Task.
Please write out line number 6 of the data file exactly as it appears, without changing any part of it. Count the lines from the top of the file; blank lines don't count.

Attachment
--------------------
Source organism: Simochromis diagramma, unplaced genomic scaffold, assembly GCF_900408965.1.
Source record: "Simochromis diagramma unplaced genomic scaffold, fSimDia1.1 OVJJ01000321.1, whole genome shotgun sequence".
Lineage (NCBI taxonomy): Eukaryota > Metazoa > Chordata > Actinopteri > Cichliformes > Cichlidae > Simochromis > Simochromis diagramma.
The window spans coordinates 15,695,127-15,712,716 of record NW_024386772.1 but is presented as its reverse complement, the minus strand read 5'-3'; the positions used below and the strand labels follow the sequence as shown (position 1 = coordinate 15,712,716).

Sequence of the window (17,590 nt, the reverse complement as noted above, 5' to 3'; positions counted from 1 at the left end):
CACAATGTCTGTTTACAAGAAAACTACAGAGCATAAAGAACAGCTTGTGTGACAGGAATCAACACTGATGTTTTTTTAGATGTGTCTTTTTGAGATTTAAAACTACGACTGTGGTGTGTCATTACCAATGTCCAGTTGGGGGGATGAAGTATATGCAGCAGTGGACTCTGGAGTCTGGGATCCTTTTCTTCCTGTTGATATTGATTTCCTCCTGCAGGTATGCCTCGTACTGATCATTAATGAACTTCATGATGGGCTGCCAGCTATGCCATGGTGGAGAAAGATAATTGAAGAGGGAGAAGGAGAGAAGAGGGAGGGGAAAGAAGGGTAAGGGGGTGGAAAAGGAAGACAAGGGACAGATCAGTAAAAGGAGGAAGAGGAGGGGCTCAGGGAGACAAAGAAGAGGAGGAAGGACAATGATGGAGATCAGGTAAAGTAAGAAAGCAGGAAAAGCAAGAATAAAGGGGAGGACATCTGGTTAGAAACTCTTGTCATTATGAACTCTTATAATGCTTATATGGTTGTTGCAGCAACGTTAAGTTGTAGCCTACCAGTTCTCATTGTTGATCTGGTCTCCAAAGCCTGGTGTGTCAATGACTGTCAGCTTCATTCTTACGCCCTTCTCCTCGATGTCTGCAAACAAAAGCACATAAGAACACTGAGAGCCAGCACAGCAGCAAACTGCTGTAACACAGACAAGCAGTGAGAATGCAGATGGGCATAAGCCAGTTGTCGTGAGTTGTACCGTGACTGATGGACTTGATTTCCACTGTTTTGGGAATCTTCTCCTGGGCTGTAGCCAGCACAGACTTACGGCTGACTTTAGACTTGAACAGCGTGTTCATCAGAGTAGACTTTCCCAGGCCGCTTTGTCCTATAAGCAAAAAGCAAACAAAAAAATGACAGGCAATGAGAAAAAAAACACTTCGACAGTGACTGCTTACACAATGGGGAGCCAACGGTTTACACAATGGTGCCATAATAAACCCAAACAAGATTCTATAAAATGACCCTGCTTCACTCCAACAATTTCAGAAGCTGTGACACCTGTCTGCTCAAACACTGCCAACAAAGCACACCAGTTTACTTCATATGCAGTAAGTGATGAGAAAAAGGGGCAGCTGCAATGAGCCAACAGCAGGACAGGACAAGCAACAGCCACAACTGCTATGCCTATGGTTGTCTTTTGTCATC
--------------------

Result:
CACAATGTCTGTTTACAAGAAAACTACAGAGCATAAAGAACAGCTTGTGTGACAGGAATCAACACTGATGTTTTTTTAGATGTGTCTTTTTGAGATTTAAAACTACGACTGTGGTGTGTCATTACCAATGTCCAGTTGGGGGGATGAAGTATATGCAGCAGTGGACTCTGGAGTCTGGGATCCTTTTCTTCCTGTTGATATTGATTTCCTCCTGCAGGTATGCCTCGTACTGATCATTAATGAACTTCATGATGGGCTGCCAGCTATGCCATGGTGGAGAAAGATAATTGAAGAGGGAGAAGGAGAGAAGAGGGAGGGGAAAGAAGGGTAAGGGGGTGGAAAAGGAAGACAAGGGACAGATCAGTAAAAGGAGGAAGAGGAGGGGCTCAGGGAGACAAAGAAGAGGAGGAAGGACAATGATGGAGATCAGGTAAAGTAAGAAAGCAGGAAAAGCAAGAATAAAGGGGAGGACATCTGGTTAGAAACTCTTGTCATTATGAACTCTTATAATGCTTATATGGTTGTTGCAGCAACGTTAAGTTGTAGCCTACCAGTTCTCATTGTTGATCTGGTCTCCAAAGCCTGGTGTGTCAATGACTGTCAGCTTCATTCTTACGCCCTTCTCCTCGATGTCTGCAAACAAAAGCACATAAGAACACTGAGAGCCAGCACAGCAGCAAACTGCTGTAACACAGACAAGCAGTGAGAATGCAGATGGGCATAAGCCAGTTGTCGTGAGTTGTACCGTGACTGATGGACTTGATTTCCACTGTTTTGGGAATCTTCTCCTGGGCTGTAGCCAGCACAGACTTACGGCTGACTTTAGACTTGAACAGCGTGTTCATCAGAGTAGACTTTCCCAGGCCGCTTTGTCCTATAAGCAAAAAGCAAACAAAAAAATGACAGGCAATGAGAAAAAAAACACTTCGACAGTGACTGCTTACACAATGGGGAGCCAACGGTTTACACAATGGTGCCATAATAAACCCAAACAAGATTCTATAAAATGACCCTGCTTCACTCCAACAATTTCAGAAGCTGTGACACCTGTCTGCTCAAACACTGCCAACAAAGCACACCAGTTTACTTCATATGCAGTAAGTGATGAGAAAAAGGGGCAGCTGCAATGAGCCAACAGCAGGACAGGACAAGCAACAGCCACAACTGCTATGCCTATGGTTGTCTTTTGTCATC